(The 1922 edition of The Beloved Vagabond.)
First of all, Betsy and the Great World is wonderful, and so are all of the other books in the Betsy-Tacy series. Maud Hart Lovelace wrote them as a fictionalized autobiographical account of growing up in Minnesota in the late 1880s and early 1900s. (I love all fictionalized autobiographies of girls who grow up to be writers: Little House on the Prairie, Emily of New Moon, Little Women.) The Betsy-Tacy books begin when Betsy is five, and they go through her high school and college career to the first year of her marriage (1917). Betsy and the Great World is the one where Betsy spends a year traveling in Europe: 1914, the year that Maud spent abroad in real life.
(Illustration by Vera Neville from Betsy and the Great World.)
On the ship crossing the Atlantic, Betsy meets several people, including the rakish Mr. O'Farrell, her shipboard crush. Everyone begins to discuss books:
"Shouldn't an author know the classics?
But people at dinner tables, she discovered, didn't talk about the classics much.
Fortunately she had one dear love among books that was not a classic. And Mr. O'Farrell mentioned it.
'The Beloved Vagabond? Why, I've read that over and over!' Betsy cried."
The Beloved Vagabond is about a man called Paragot and his eccentric, bohemian life. Betsy and Mr. O'Farrell both admire Paragot, but not everyone on board agrees.
"The English lady knew Paragot, too. 'But I wished he'd cut his nails,' she remarked. 'And I didn't like it when he put his hairbrush in the butter.'"
So after that I had to read The Beloved Vagabond. I always take reading recommendations from my favorite fictional characters. Plus, I wanted to find out what the deal was with the hairbrush in the butter.
(Title page of the 1922 edition, from this Ebay sale that is sadly over.)
The Beloved Vagabond wasn't a classic when Betsy and Mr. O'Farrell were discussing it, because it had just been published nine years earlier, in 1905. I'm not sure whether to call it a classic now. Are die-hard Betsy-Tacy fans the only ones reading this book in 2012? But it was incredibly popular when it first came out. In 1907, Hamilton Carr gave it this rave review:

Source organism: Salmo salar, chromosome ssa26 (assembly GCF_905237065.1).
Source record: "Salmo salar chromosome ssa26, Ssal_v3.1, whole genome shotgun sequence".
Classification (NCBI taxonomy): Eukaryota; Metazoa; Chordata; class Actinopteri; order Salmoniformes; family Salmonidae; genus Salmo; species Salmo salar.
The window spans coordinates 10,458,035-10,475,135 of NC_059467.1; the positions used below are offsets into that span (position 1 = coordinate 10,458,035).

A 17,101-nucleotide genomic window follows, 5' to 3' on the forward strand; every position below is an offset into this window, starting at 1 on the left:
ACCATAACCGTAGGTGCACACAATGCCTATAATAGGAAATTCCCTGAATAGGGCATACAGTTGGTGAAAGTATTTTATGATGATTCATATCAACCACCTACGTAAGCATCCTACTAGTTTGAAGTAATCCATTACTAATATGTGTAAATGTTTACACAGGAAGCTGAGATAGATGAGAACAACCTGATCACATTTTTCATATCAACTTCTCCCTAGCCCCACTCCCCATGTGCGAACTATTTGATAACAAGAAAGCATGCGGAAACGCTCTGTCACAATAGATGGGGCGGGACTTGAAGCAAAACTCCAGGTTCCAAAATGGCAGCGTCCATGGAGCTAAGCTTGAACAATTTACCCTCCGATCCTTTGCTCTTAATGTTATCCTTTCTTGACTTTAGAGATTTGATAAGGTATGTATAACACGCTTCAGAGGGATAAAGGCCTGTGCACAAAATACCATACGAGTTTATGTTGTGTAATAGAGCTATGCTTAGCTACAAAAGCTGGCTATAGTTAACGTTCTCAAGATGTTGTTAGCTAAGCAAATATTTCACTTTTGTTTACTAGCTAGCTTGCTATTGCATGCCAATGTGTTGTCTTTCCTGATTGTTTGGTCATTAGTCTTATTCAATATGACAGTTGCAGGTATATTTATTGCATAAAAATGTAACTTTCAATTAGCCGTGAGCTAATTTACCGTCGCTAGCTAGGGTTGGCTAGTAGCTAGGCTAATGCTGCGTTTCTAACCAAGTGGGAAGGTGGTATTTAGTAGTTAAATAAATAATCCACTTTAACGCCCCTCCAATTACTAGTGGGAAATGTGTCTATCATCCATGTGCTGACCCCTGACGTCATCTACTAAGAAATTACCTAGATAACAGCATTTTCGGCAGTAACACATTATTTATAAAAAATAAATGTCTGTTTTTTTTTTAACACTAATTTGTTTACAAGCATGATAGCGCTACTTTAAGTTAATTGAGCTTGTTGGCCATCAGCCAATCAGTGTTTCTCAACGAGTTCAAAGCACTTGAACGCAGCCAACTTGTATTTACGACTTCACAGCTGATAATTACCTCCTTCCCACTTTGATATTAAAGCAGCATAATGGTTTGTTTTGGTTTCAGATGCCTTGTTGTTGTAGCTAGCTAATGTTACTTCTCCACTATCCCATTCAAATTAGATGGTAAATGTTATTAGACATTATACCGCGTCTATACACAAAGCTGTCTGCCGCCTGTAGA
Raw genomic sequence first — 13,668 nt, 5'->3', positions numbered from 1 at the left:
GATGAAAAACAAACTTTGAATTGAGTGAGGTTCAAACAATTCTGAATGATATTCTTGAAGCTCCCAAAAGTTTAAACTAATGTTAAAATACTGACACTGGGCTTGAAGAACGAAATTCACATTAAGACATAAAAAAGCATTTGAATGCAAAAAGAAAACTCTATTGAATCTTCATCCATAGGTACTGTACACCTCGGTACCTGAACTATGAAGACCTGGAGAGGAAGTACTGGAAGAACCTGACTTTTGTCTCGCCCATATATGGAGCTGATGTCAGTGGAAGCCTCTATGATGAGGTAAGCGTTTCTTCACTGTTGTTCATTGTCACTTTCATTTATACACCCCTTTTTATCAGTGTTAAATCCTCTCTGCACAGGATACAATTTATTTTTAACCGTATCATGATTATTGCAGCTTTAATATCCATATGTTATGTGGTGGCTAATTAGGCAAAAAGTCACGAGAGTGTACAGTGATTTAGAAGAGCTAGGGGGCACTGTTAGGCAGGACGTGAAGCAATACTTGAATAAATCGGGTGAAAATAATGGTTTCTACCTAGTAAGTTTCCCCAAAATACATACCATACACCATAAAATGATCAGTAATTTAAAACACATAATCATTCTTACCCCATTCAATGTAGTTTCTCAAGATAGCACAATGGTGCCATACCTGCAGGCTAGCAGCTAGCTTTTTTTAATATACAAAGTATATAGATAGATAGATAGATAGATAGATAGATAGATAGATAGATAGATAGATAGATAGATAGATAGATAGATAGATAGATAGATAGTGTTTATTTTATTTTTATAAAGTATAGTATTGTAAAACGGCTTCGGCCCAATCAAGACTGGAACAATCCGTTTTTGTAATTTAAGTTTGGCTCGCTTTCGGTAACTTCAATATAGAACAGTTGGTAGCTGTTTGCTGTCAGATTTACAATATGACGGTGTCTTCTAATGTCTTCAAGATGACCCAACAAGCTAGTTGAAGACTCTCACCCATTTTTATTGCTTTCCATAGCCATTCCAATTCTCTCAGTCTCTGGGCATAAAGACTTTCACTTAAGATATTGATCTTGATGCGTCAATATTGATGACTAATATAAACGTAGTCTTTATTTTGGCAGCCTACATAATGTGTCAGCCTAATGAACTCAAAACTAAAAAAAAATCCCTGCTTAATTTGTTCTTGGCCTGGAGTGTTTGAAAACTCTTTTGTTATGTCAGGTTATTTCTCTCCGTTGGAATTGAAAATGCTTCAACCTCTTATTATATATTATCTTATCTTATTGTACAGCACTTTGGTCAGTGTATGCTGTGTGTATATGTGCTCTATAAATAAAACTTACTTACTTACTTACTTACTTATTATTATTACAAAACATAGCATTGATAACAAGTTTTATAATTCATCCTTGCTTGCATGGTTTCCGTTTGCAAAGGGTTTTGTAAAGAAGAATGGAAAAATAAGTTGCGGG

"He who has not read 'The Beloved Vagabond' has missed something quite unique in current fiction. It is a fantastic picture of compelling charm, extravagant in enticing details, at times broadly realistic and always human. Its scheme is a daring one, and because of it there is reflected an irresistible atmosphere of vagabondage, where untrammeled volition trips gayly across the years to the eternal melodies of the soul's emancipated glories."
An irresistible atmosphere of vagabondage, you guys! I need to start writing my reviews more like Hamilton Carr.
(You can find lots of screenshots from the 1936 movie here.)
(Image from here. No way was Paragot this clean-cut and suave.)
The whole point of The Beloved Vagabond is the remarkable character of Paragot. You meet him, you marvel at his spectacular weirdness, and you fall in love with him. Paragot begins the story by saving the narrator of the novel, then a London street urchin, by purchasing him from his neglectful mother for half-a-crown, which I think is like twenty cents. The boy sees Paragot as a god, even though Paragot is horrifyingly messy:
"Paragot lay in bed, smoking a huge pipe with a porcelain bowl and reading a book. The fact of one individual having a room all to himself impressed me so greatly with a sense of luxury, refinement and power, that I neglected to observe its pitifulness and squalor. Nor of Paragot's personal appearance was I critical. He had long black hair, and a long black beard, and long black finger-nails."
Okay, so I'm with Maud Hart Lovelace's English lady here. I want Paragot to cut his fingernails. And maybe to clean up his room a tiny bit:
"The herrings and a half-smoked pipe shared a plate on the top of the rickety chest of drawers. I had to blow the ash off the fish. A paper of tea and a loaf of bread I found in a higgledy-piggledy mixture of clothes, books and papers. My godlike friend had carelessly put his hair-brush into the butter."
That last sentence is perfection.
(Dulac's illustration of Paragot's meeting with the narrator.)
Paragot turns out to be kind-hearted, capricious, and given to lengthy philosophical speeches. He saves people everywhere he goes, he never follows social conventions, and he has a secret, tragic love affair in his past. At first, the story of Paragot is just an entertaining romp through his devil-may-care life. But by the end of the book, the story got really gripping. I was dying to know what would happen to Paragot, and I was ready to weep angry tears if I didn't get the ending I wanted. Then I finished the book and I wanted to read it again. Possibly after cleaning my house and getting a manicure, though.
(Paragot under a tree with his friends, living a life free from the demands of nail care.)